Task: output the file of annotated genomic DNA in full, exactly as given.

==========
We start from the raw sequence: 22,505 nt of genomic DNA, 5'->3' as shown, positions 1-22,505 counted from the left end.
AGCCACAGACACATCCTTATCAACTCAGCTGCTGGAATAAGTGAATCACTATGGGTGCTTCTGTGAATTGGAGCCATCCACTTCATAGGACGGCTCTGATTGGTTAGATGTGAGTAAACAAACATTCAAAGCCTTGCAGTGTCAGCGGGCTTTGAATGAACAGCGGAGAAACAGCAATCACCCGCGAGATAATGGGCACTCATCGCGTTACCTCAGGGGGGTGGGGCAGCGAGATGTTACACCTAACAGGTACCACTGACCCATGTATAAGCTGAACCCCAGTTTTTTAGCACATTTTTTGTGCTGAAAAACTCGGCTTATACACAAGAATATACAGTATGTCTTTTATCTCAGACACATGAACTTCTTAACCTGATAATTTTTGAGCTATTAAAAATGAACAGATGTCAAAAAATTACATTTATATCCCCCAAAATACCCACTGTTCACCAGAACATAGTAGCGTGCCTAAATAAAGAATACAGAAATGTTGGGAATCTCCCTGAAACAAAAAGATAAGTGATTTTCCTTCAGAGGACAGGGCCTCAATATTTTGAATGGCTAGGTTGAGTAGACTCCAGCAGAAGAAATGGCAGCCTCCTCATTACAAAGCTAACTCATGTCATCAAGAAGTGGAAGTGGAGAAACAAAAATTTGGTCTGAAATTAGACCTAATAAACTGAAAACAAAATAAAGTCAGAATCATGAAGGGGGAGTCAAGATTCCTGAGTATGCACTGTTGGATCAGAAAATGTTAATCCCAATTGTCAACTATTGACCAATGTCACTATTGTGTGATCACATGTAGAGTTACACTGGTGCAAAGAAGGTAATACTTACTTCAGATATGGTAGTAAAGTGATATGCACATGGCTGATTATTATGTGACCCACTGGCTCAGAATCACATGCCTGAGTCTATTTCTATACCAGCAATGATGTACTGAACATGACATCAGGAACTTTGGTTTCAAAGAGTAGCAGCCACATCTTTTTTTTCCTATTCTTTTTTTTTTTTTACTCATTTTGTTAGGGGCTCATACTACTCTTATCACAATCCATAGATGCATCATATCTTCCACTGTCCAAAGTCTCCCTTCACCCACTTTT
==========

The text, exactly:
We start from the raw sequence: 22,505 nt of genomic DNA, 5'->3' as shown, positions 1-22,505 counted from the left end.
AGCCACAGACACATCCTTATCAACTCAGCTGCTGGAATAAGTGAATCACTATGGGTGCTTCTGTGAATTGGAGCCATCCACTTCATAGGACGGCTCTGATTGGTTAGATGTGAGTAAACAAACATTCAAAGCCTTGCAGTGTCAGCGGGCTTTGAATGAACAGCGGAGAAACAGCAATCACCCGCGAGATAATGGGCACTCATCGCGTTACCTCAGGGGGGTGGGGCAGCGAGATGTTACACCTAACAGGTACCACTGACCCATGTATAAGCTGAACCCCAGTTTTTTAGCACATTTTTTGTGCTGAAAAACTCGGCTTATACACAAGAATATACAGTATGTCTTTTATCTCAGACACATGAACTTCTTAACCTGATAATTTTTGAGCTATTAAAAATGAACAGATGTCAAAAAATTACATTTATATCCCCCAAAATACCCACTGTTCACCAGAACATAGTAGCGTGCCTAAATAAAGAATACAGAAATGTTGGGAATCTCCCTGAAACAAAAAGATAAGTGATTTTCCTTCAGAGGACAGGGCCTCAATATTTTGAATGGCTAGGTTGAGTAGACTCCAGCAGAAGAAATGGCAGCCTCCTCATTACAAAGCTAACTCATGTCATCAAGAAGTGGAAGTGGAGAAACAAAAATTTGGTCTGAAATTAGACCTAATAAACTGAAAACAAAATAAAGTCAGAATCATGAAGGGGGAGTCAAGATTCCTGAGTATGCACTGTTGGATCAGAAAATGTTAATCCCAATTGTCAACTATTGACCAATGTCACTATTGTGTGATCACATGTAGAGTTACACTGGTGCAAAGAAGGTAATACTTACTTCAGATATGGTAGTAAAGTGATATGCACATGGCTGATTATTATGTGACCCACTGGCTCAGAATCACATGCCTGAGTCTATTTCTATACCAGCAATGATGTACTGAACATGACATCAGGAACTTTGGTTTCAAAGAGTAGCAGCCACATCTTTTTTTTCCTATTCTTTTTTTTTTTTTACTCATTTTGTTAGGGGCTCATACTACTCTTATCACAATCCATAGATGCATCATATCTTCCACTGTCCAAAGTCTCCCTTCACCCACTTTT